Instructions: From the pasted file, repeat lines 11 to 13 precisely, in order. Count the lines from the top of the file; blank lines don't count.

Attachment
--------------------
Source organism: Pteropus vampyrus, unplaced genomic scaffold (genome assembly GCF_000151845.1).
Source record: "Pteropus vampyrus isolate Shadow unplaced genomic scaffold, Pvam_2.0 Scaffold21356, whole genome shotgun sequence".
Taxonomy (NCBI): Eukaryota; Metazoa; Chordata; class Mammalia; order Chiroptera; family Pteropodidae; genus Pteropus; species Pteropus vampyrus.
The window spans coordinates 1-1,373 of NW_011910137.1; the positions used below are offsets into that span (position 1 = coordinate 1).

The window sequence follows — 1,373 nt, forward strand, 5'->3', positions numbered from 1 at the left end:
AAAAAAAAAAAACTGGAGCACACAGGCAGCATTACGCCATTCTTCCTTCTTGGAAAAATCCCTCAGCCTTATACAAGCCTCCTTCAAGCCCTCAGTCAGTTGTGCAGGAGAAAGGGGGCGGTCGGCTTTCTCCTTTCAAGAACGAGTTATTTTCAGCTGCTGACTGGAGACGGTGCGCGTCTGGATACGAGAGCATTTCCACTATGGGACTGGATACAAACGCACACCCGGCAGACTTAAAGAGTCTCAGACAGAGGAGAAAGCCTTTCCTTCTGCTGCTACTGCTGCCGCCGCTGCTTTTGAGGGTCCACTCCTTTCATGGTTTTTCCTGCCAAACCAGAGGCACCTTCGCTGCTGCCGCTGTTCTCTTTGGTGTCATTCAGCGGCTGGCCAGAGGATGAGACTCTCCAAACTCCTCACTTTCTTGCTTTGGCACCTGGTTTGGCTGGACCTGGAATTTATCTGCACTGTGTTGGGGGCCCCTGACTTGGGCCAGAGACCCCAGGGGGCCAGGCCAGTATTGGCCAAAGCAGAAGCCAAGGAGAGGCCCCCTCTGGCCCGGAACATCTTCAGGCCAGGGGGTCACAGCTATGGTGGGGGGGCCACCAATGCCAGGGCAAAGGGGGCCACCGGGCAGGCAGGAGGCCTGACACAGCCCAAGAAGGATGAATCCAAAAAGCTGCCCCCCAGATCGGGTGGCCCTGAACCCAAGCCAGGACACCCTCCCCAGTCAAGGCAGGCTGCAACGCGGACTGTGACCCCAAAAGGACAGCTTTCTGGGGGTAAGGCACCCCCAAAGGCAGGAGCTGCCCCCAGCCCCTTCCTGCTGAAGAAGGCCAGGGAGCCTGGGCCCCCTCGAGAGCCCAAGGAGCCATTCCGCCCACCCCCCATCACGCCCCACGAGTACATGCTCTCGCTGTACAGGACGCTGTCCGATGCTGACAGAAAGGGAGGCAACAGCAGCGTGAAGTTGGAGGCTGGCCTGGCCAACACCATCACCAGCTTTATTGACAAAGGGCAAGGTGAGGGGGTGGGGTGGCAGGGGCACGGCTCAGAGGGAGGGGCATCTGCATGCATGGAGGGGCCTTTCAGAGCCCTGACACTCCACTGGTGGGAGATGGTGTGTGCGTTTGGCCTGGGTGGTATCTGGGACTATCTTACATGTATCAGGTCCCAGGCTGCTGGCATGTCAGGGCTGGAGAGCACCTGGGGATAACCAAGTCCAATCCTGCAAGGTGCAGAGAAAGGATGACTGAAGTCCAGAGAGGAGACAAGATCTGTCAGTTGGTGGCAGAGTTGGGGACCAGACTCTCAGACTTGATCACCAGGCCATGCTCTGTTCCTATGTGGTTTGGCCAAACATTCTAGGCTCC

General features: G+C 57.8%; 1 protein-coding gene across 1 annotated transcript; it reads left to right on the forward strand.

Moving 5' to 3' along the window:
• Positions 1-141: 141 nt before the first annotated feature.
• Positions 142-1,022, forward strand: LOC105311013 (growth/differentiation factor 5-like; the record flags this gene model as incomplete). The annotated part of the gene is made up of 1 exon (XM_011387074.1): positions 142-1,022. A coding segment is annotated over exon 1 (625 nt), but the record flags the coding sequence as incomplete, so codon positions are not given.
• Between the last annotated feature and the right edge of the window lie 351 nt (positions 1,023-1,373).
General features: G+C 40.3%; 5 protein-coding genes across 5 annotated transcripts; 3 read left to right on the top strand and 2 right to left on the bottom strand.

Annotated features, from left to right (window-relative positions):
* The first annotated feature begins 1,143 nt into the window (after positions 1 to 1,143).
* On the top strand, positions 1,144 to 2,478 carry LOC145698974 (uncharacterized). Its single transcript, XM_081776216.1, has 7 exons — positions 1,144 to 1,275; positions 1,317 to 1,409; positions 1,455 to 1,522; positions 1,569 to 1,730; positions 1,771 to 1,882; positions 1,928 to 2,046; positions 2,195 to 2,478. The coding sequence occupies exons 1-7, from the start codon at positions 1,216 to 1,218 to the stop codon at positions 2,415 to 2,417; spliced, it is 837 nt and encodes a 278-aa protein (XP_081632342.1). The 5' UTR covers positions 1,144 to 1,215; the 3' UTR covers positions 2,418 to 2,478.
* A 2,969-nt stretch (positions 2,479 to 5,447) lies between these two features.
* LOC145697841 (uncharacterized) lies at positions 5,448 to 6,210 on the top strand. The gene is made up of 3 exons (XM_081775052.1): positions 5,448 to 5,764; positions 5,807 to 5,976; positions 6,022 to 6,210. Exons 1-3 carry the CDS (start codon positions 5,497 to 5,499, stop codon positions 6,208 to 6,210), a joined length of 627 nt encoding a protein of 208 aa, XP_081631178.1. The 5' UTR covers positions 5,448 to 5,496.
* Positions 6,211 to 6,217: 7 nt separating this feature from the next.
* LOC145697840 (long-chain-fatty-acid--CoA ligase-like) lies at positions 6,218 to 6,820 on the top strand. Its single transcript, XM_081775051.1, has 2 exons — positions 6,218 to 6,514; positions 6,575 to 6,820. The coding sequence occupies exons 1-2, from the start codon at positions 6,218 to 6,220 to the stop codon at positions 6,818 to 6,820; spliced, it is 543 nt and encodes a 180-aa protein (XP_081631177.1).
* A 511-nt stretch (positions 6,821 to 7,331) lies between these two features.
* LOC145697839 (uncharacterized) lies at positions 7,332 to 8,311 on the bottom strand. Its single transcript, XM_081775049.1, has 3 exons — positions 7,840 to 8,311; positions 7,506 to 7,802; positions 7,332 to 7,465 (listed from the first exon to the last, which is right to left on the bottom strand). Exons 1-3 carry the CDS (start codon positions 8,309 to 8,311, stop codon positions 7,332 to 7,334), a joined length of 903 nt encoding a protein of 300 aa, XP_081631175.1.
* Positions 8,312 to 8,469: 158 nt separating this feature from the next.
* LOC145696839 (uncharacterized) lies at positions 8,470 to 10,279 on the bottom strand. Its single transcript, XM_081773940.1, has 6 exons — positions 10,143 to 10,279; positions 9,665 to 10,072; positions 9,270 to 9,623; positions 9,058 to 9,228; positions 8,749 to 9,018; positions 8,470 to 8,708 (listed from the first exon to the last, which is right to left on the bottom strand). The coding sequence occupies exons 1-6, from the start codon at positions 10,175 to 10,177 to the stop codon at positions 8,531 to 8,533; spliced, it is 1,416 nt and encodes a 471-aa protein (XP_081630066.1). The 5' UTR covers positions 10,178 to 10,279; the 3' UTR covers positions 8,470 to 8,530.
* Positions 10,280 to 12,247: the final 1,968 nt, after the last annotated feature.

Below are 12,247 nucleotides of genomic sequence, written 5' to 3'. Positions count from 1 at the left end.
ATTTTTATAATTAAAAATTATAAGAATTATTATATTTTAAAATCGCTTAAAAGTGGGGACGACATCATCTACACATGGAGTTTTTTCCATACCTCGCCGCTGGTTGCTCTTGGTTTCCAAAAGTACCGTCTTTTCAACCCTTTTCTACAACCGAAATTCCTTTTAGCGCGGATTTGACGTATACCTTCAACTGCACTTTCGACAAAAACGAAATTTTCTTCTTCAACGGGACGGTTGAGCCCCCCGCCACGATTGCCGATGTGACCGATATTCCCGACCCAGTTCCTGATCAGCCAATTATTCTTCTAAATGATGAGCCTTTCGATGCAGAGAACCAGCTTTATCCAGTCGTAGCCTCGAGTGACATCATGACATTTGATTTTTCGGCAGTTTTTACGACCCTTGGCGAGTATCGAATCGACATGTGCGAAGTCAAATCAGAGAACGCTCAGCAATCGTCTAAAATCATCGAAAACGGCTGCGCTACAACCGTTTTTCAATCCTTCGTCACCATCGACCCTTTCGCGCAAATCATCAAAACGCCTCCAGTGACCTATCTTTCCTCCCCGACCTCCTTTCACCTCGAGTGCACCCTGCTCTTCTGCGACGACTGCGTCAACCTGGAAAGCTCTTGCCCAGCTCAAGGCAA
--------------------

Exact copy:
• Between the last annotated feature and the right edge of the window lie 351 nt (positions 1,023-1,373).
General features: G+C 40.3%; 5 protein-coding genes across 5 annotated transcripts; 3 read left to right on the top strand and 2 right to left on the bottom strand.

Annotated features, from left to right (window-relative positions):